• International Night: participants bring & share food and beverages from their home countries
  • CS Awards: participants choose the winners in different categories for the past Couchsurfing Camps season
  • New Year’s Eve Party: Partying together into the New Year
  • Spa Day: recovering in a spa or swimming pool on New Year’s Day.
1. Scavenger Hunt at Thessaloniki Wintercamp 2012. At different check points teams had to answer some questions about the city or do some activities. As soon as they accomplished the task, they received an envelope with directions to the next check point. The first team who went through all the check points won the game.


2. Scavenger Hunt at Leipzig Wintercamp 2016. Teams received a map with numbered positions around the city and a list of bonus tasks which gave points. For each photo with a lion a team could get bonus points. The more points – the higher a chance to win.


3. First International Night at Budapest Wintercamp 2009.
© Eerik Kiskonen
4. International Night at Budapest Wintercamp 2009: Welcome to Austria!
© Eerik Kiskonen


5. International Night at Girona Wintercamp 2013: Dutch hospitality tastes very sweet.
© Eerik Kiskonen


6. International Night at Krakow Wintercamp 2015: From Russia with Love!
© Eerik Kiskonen


7. Krakow Wintercamp 2015: First edition of CS Awards. We won the first place in “Love, love, love” nomination. Isn’t it lovely? Thanks to Leandro and Daniel for initiating this Wintercamp tradition.
© Eerik Kiskonen


8. Leipzig Wintercamp 2016: Invincible. This person is so “hard” that he/she even rejected a call from Sylvester Stallone to act in The Expendables. When everyone is drunk, this person is still UP! When everyone went to sleep, this person is still walking around doing something. This person was Massimo.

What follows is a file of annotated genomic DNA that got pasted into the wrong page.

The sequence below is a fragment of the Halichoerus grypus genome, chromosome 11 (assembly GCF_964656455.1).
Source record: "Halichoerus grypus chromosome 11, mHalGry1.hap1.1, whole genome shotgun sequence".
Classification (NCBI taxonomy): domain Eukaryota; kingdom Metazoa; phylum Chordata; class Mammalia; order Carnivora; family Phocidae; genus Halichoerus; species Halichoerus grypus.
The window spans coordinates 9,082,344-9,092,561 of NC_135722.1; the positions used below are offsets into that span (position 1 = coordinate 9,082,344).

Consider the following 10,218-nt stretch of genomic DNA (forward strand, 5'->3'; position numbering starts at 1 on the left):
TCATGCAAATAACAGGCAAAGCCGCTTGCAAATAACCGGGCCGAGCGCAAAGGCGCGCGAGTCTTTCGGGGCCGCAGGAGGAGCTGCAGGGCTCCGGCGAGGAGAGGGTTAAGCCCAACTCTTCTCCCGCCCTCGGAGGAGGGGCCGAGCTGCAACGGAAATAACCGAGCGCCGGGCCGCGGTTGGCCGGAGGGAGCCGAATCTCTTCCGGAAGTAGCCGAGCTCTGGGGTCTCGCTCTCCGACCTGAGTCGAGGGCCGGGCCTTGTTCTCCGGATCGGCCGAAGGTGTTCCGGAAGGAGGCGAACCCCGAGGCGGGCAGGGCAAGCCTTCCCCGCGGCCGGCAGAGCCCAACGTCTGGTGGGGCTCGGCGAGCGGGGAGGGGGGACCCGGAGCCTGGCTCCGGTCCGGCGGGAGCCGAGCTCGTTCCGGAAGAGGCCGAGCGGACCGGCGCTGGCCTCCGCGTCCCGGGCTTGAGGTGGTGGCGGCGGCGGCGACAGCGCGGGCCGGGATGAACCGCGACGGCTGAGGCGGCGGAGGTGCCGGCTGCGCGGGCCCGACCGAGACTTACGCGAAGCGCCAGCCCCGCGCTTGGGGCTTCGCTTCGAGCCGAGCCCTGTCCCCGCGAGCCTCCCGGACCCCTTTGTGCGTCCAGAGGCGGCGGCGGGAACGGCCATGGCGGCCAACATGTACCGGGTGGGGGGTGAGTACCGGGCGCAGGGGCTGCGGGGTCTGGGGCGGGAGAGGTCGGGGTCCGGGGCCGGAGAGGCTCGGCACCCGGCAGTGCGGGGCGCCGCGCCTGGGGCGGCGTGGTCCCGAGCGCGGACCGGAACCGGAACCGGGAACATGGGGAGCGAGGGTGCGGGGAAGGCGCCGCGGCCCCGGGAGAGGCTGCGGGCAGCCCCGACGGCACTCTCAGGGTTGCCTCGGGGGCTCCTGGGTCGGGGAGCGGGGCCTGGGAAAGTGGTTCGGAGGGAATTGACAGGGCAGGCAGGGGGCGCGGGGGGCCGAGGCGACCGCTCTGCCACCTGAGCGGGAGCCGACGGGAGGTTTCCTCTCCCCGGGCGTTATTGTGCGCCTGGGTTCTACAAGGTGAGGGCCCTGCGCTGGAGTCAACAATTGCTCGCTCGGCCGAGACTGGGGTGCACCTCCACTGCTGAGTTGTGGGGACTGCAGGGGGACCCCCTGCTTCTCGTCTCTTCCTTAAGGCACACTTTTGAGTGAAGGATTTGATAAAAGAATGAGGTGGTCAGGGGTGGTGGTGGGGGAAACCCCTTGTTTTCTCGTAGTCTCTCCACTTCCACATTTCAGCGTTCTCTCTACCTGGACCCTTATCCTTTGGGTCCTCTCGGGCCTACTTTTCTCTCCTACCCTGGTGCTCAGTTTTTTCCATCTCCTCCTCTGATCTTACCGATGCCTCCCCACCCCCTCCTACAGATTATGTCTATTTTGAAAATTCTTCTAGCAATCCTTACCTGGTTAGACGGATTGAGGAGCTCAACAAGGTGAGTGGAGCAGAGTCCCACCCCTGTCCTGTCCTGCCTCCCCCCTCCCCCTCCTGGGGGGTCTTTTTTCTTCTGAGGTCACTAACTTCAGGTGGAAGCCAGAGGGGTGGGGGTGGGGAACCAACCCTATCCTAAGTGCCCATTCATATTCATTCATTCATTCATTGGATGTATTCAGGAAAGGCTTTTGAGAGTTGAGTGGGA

9. Budapest Wintercamp 2009: New Year’s Eve Party.
© Eerik Kiskonen


10. Prague Wintercamp 2011: New Year’s Eve Party.
© Eerik Kiskonen


11. Girona Wintercamp 2013: New Year’s Eve Party.
© Eerik Kiskonen


12. Krakow Wintercamp 2014: New Year’s Eve Party.
© Eerik Kiskonen


13. Brno Wintercamp 2017: New Year’s Eve Party.


14. Sofia Wintercamp 2015: Spa Day @ Sapareva Banya.
© Vangelis Kaman A program of a Wintercamp usually depends not only on the organisers, but also on the initiative of the participants themselves. People are encouraged to offer workshops, presentations, games, etc.


15. You can announce a cross-dressing party at your place like Trevor did at Krakow Wintercamp 2014.
© Eerik Kiskonen


16. You can offer a dancing workshop like Carlos did at Thessaloniki Wintercamp 2012.
© Eerik Kiskonen


17. You can tell your travel story like we did at Sofia Wintercamp 2015.
© Otto Dostál
Or you just can have fun like everybody had at…


18. Vilnius Wintercamp 2004
Vilnius Wintercamp 2004
© Chris Kierspel


19. Rīga Wintercamp 2005
© Chris Kierspel


20. Warszawa Wintercamp 2006
© Jørgen Reitan Sivertsen


21. İstanbul Wintercamp 2007
© Eerik Kiskonen


22. Berlin Wintercamp 2008
© Eerik Kiskonen


23. Budapest Wintercamp 2009
© Eerik Kiskonen


24. Târgu Mureș Wintercamp 2010
© Eerik Kiskonen


25. Praha Wintercamp 2011
© Eerik Kiskonen


26. Thessaloníki Wintercamp 2012


27. Girona Wintercamp 2013
© Eerik Kiskonen


28. Kraków Wintercamp 2014
© Eerik Kiskonen


29. Sofia Wintercamp 2015
© Massimo Bennardo


30. Leipzig Wintercamp 2016


31. Brno Wintercamp 2017


How to Organize a Wintercamp?
Every year the Couchsurfing Camps community is looking for a group of organisers, who is willing to host the next Wintercamp. Basically, anybody could organise a Wintercamp in any city. However, there are certain factors that possible organisers have to consider before taking such responsibility. We’ve been to many Wintercamps. Floh was one of the organisers of Berlin Wintercamp 2008. He also has been organising Mont Royal Summer Camp since more than ten years. Based on our experience and on advice of our dear friend Massimo, the main head behind Prague Wintercamp 2011, we’ve put together some information on How to Organise a Wintercamp.
Most of the photos used in this post were made by Eerik Kiskonen. His photo gallery with all the beautiful photos from many Wintercamps you can find here. It was amazing to take a look again at all the photos that have woken up so many dear memories.


This blog article was originally published on and has been lightly edited.This post was written by a member of the Couchsurfing community. The views and opinions expressed in this article are those of the authors and do not necessarily reflect the official policy or opinion of Couchsurfing.

To share your own story, visit our Community Stories page. We can’t wait to hear from you!